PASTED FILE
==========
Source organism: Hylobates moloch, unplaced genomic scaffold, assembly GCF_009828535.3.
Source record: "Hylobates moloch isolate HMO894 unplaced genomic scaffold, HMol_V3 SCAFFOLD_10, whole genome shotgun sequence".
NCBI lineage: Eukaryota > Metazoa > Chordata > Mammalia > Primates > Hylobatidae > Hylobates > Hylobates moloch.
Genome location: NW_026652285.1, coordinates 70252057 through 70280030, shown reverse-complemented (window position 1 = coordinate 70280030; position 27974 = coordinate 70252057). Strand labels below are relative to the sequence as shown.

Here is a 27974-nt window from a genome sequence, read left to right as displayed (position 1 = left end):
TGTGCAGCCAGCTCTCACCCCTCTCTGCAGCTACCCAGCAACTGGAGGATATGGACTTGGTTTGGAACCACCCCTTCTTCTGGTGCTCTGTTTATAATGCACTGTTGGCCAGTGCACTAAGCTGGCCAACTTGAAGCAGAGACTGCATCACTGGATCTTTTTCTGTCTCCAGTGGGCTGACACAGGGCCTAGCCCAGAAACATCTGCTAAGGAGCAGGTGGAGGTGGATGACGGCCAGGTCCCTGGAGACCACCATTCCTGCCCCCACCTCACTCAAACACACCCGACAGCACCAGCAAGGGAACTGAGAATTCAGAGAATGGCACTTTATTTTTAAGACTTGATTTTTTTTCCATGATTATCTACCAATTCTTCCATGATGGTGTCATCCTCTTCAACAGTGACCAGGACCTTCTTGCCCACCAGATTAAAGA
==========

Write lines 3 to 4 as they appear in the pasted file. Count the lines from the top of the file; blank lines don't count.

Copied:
NCBI lineage: Eukaryota > Metazoa > Chordata > Mammalia > Primates > Hylobatidae > Hylobates > Hylobates moloch.
Genome location: NW_026652285.1, coordinates 70252057 through 70280030, shown reverse-complemented (window position 1 = coordinate 70280030; position 27974 = coordinate 70252057). Strand labels below are relative to the sequence as shown.